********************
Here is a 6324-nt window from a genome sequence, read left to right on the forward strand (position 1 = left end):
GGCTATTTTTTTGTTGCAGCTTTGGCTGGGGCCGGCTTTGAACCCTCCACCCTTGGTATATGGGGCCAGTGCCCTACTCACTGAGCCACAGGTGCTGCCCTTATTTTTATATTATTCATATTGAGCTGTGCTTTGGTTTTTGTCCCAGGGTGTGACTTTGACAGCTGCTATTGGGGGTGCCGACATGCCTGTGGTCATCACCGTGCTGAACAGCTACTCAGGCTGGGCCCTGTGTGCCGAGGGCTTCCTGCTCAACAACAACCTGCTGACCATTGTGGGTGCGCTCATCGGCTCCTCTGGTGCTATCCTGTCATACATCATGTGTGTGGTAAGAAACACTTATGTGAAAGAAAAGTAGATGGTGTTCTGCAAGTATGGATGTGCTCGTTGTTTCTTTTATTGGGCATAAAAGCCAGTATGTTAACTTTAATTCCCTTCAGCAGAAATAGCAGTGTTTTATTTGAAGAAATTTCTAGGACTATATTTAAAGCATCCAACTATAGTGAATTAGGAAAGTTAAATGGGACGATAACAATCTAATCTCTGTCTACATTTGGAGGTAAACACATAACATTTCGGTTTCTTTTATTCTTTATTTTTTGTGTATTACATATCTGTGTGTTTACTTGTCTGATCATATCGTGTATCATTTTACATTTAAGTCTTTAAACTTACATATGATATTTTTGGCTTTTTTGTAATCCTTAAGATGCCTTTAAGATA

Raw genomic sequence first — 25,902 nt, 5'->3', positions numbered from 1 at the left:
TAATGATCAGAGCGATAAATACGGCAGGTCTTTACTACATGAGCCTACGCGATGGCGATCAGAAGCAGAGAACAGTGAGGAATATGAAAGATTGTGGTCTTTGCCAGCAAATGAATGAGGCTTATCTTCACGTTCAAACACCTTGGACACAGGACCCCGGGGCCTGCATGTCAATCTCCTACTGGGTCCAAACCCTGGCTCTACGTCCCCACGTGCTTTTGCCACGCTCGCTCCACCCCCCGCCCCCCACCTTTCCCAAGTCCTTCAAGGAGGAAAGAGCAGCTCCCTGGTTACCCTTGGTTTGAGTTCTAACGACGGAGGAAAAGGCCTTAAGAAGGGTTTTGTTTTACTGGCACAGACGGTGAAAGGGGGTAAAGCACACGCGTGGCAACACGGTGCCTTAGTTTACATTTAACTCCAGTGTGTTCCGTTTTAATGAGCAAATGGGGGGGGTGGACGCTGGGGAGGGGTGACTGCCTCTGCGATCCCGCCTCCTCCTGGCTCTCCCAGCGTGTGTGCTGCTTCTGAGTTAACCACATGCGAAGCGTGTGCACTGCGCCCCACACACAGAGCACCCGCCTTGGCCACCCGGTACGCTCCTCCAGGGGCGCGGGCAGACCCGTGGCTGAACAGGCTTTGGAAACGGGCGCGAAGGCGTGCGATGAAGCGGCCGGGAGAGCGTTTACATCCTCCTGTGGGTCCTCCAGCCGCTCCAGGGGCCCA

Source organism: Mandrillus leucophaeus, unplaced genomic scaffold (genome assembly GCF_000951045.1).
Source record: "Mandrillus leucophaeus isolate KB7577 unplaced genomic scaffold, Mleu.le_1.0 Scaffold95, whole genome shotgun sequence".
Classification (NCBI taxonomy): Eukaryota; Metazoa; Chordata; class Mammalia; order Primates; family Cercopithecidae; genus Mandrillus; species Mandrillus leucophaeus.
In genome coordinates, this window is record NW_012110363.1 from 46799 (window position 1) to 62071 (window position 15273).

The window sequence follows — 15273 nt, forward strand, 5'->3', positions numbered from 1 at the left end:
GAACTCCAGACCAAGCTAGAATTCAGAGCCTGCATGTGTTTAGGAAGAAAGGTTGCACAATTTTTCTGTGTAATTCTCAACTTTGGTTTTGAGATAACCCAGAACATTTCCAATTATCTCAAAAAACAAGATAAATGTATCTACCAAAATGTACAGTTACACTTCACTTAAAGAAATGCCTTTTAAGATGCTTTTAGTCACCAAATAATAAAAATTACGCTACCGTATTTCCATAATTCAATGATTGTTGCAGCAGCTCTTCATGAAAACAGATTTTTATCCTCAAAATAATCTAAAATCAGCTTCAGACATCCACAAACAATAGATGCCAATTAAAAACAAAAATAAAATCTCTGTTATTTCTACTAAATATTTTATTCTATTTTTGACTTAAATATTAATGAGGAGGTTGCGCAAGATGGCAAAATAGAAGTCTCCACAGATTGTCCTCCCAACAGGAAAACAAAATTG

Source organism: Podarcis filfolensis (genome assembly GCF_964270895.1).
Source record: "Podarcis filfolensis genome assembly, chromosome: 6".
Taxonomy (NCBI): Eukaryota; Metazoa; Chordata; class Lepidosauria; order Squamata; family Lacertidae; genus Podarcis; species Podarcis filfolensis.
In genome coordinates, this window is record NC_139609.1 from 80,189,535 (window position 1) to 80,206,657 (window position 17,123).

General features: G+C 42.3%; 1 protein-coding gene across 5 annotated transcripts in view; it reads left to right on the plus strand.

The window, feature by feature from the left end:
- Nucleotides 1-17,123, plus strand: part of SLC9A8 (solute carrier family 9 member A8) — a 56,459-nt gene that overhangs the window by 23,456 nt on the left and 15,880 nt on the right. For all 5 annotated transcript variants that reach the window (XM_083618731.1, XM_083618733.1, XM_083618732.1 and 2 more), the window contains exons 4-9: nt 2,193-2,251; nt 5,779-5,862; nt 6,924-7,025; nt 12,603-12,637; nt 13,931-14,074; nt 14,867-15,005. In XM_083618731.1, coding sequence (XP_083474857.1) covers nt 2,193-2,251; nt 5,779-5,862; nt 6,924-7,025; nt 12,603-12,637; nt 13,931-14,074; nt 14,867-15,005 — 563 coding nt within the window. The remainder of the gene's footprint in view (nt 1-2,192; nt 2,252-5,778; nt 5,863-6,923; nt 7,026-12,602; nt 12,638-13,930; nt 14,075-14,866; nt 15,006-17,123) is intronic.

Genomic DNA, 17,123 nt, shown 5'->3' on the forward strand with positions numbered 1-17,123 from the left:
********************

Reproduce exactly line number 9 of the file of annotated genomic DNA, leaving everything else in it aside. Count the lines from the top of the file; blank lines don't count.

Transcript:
The window sequence follows — 15273 nt, forward strand, 5'->3', positions numbered from 1 at the left end: